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Why you might soon be able to donate organs at death

Many kidney patients suffering without help because of the limitations of the law.

In Summary

• The Kenyan law allows kidney donation only among family members or close relatives.

• The government is working on a bill to ensure individuals can consent to have their organs harvested when they die.

A jovial Teresiah Wangare at the KNH on November 19, 2020
A jovial Teresiah Wangare at the KNH on November 19, 2020
Image: MAGDALINE SAYA

Teresiah Wangare was diagnosed with a chronic kidney disease in 2008.

She started her dialysis sessions and continued them until 2011 when she did a kidney transplant after her sister donated one.

But in 2015, the kidney failed after developing a condition called Interstitial Fibrosis and Tubular Atrophy. She reverted to the machines she thought she would never use again. From November 2015, she has been a regular at Nairobi West Hospital.

"This was after the rejection. The problem now is getting another donor. In my case I have not had a willing donor from the family apart from my niece who was willing but unfortunately she was not a match,” Wangare said on Thursday at KNH.

“Unfortunately, I have to stay like this and hope for the best.”

Like Wangare, many kidney patients are suffering without help because of the limitations of the law. Some have individuals willing to donate to them but cannot because of a restrictive law.

The Kenyan law allows kidney donation among family members or close relatives. The aim is to bring ethics into the field and avert illegal harvesting and trafficking of human organs.

Wangare hopes the government can relook at the situation and allow non-relatives to donate kidneys to those in dire need.

Currently, the government is working on a bill to ensure individuals can consent to have their organs harvested when they die. Should the bill become law, it will help fix the problems that have befallen many patients.

“Probably, people see me in the village and they don’t know that I need an organ because they don’t know I undergo two dialysis sessions per week because that is working for me,” Wangare said.

Chronic kidney disease includes conditions that damage your kidneys and decrease their ability to function. The two main causes of chronic kidney disease are diabetes and high blood pressure, which account for more than two thirds of the cases.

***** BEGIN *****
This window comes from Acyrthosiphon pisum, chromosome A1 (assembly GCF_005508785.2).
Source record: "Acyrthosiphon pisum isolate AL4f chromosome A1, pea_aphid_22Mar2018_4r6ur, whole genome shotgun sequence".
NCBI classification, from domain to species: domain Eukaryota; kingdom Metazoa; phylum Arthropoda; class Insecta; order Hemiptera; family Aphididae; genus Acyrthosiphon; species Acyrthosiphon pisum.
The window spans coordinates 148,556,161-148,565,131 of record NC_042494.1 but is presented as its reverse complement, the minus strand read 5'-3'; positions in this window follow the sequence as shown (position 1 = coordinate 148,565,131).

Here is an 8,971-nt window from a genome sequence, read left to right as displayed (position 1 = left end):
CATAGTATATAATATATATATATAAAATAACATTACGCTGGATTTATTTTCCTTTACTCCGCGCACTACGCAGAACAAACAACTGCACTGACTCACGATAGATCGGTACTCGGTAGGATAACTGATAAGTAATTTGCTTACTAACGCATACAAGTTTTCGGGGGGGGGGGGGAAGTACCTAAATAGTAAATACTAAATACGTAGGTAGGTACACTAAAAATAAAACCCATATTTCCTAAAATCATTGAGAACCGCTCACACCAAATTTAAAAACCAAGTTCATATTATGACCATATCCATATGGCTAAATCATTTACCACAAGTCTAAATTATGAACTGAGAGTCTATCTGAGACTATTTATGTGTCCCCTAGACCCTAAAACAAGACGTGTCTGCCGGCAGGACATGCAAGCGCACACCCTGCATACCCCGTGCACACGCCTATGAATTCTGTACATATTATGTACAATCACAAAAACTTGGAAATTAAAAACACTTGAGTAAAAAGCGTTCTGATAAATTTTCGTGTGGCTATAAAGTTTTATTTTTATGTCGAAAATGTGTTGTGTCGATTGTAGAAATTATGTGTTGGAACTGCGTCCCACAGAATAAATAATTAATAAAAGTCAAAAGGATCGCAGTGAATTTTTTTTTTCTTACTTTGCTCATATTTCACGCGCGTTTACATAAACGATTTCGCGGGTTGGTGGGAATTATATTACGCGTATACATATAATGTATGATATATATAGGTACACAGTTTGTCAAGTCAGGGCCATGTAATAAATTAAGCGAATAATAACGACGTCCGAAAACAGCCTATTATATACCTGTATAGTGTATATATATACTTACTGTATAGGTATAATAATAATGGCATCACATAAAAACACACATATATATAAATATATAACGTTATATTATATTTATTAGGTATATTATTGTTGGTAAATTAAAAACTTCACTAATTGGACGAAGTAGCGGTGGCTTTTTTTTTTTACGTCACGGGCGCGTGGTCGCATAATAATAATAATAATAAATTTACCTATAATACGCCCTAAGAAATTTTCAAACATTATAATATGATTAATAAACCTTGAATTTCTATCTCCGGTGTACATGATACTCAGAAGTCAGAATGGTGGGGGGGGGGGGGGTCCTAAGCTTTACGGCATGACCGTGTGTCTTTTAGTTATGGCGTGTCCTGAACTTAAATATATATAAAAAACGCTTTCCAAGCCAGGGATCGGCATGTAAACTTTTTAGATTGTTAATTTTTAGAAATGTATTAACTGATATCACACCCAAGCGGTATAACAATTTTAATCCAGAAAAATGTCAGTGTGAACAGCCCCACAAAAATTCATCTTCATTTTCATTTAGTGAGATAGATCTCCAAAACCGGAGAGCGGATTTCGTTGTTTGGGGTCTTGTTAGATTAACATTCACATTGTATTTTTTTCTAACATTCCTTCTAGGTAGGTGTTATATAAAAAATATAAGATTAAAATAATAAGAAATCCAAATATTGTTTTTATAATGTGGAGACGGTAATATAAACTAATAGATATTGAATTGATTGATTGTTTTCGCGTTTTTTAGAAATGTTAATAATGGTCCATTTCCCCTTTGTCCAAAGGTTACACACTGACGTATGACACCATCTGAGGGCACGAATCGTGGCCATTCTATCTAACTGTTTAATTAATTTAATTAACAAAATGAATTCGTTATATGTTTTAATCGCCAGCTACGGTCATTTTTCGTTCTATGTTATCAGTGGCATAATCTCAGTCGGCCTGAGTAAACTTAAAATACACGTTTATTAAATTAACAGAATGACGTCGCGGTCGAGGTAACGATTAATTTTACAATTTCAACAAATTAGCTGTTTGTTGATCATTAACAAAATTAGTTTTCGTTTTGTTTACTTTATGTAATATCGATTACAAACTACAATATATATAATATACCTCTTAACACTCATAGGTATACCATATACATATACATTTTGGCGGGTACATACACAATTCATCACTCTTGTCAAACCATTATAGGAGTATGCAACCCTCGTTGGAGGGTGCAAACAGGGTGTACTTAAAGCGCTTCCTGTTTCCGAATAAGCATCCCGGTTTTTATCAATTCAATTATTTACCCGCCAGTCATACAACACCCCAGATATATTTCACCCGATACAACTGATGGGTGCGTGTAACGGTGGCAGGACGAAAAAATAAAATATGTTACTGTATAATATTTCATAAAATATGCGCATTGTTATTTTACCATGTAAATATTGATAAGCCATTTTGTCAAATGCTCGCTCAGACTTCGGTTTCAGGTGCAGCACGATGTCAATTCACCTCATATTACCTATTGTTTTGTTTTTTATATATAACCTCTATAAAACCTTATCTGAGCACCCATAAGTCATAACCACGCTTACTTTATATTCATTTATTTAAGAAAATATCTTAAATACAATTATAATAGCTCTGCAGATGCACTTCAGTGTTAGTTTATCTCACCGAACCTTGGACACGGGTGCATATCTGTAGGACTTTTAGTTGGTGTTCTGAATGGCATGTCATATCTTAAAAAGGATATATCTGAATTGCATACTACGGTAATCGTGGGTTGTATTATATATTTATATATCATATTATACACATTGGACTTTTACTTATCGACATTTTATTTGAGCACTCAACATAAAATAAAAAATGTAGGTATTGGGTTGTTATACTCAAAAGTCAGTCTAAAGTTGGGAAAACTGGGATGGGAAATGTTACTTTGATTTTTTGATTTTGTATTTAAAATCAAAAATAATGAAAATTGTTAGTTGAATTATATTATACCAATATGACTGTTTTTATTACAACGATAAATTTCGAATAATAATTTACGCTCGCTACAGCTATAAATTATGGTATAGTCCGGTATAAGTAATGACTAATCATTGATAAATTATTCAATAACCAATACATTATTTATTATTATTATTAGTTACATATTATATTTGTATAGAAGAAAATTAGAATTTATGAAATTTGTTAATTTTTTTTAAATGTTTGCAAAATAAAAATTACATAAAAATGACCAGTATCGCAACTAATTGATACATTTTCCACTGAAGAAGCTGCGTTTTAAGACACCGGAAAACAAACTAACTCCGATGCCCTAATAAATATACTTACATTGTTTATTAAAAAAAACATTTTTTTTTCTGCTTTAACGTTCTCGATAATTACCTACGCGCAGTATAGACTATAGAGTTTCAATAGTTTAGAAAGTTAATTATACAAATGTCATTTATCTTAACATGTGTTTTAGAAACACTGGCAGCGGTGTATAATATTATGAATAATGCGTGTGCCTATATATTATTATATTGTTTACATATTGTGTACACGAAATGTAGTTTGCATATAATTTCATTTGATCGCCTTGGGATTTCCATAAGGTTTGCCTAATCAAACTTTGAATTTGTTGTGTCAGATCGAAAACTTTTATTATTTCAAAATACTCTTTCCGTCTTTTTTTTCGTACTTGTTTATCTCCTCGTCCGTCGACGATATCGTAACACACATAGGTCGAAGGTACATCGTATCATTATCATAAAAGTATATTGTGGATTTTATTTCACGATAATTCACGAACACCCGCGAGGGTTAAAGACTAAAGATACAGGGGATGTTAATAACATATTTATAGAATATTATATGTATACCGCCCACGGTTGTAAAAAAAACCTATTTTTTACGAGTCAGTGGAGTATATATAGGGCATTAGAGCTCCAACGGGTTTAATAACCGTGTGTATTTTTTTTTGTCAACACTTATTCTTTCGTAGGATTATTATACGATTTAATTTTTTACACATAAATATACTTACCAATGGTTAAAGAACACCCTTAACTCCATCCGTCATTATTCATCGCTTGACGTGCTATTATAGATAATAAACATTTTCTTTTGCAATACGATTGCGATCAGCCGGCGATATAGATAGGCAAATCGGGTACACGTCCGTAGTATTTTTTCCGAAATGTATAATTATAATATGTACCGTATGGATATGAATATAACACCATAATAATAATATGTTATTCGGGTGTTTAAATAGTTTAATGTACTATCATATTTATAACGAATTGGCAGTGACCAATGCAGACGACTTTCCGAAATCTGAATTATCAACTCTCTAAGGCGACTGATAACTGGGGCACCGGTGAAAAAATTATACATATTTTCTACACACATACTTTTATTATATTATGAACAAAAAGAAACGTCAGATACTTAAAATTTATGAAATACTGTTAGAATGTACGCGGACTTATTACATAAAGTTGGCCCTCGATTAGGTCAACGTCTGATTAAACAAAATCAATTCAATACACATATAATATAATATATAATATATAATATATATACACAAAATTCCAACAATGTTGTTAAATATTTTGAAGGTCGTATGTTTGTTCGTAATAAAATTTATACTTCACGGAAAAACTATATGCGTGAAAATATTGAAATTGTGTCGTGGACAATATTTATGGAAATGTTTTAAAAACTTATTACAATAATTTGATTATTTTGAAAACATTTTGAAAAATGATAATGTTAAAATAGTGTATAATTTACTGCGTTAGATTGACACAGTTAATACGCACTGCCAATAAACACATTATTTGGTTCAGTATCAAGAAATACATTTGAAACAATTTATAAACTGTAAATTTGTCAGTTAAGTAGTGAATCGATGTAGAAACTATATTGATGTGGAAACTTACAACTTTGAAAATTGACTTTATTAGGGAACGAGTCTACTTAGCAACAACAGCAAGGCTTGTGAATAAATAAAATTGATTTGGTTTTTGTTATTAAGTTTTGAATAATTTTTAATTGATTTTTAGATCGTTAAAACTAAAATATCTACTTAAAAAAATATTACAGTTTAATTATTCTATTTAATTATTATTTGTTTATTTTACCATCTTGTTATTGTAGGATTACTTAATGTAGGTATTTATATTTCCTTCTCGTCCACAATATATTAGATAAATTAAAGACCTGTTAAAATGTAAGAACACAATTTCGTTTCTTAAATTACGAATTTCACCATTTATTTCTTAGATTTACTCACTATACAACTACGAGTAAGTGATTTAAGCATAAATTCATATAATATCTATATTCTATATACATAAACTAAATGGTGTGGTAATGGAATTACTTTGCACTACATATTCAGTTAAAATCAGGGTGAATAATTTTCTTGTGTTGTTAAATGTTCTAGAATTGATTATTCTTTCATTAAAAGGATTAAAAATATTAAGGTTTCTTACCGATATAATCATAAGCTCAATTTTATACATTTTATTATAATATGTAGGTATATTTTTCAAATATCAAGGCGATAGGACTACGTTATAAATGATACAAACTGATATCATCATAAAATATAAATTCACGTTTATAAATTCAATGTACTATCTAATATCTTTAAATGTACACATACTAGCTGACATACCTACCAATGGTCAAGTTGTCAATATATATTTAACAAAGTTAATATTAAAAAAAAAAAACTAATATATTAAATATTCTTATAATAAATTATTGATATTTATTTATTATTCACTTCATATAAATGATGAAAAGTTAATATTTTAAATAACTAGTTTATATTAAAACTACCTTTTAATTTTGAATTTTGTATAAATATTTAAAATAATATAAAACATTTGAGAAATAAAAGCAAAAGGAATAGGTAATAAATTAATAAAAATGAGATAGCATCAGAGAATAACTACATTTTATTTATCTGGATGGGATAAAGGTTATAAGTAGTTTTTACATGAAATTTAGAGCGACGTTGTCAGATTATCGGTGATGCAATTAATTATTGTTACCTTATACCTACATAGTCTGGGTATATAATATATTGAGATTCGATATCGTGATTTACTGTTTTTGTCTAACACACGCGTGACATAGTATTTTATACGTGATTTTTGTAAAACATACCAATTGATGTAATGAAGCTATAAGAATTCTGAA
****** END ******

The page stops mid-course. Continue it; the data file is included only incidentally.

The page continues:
KNH has been conducting free kidney screening from November 11 , during which 600 pairs showed up together with potential donors. From the number, 34 pairs were matched and will undergo the transplant surgery in January next year.

Data shows that 10 per cent of adults have chronic kidney disease and millions of others are at increased risk. Early detection can prevent the progression of the disease to kidney failure.

According to the head of Renal Unit at KNH, Dr John Ngigi, the scarcity of organ donors worldwide has led to organ trafficking, prompting the world to come up with the disease donation programme that aims to ensure people willing harvesting of their organs when they die.

"Because of scarcity, the world over, 10 per cent of organs that are transplanted in the world are through the trafficking route and that is why the world has looked keenly into the issue of organ trafficking,” Ngigi said.

“To go round the problem of organ trafficking, which has emanated from the lack of donors, the world is then saying, why can’t we then do 'disease donation programme'. That’s why in times to come, we are going to see a situation where we are going to start a disease donation programme in Kenya where people will willingly donate their organs upon their demise.”

The medic, however, noted that this cannot happen without a robust legal framework.

"That’s why we are petitioning the lawmakers to come out very strongly and support us in this demand for giving us a legal framework that will allow us to set up a transplantation programme.”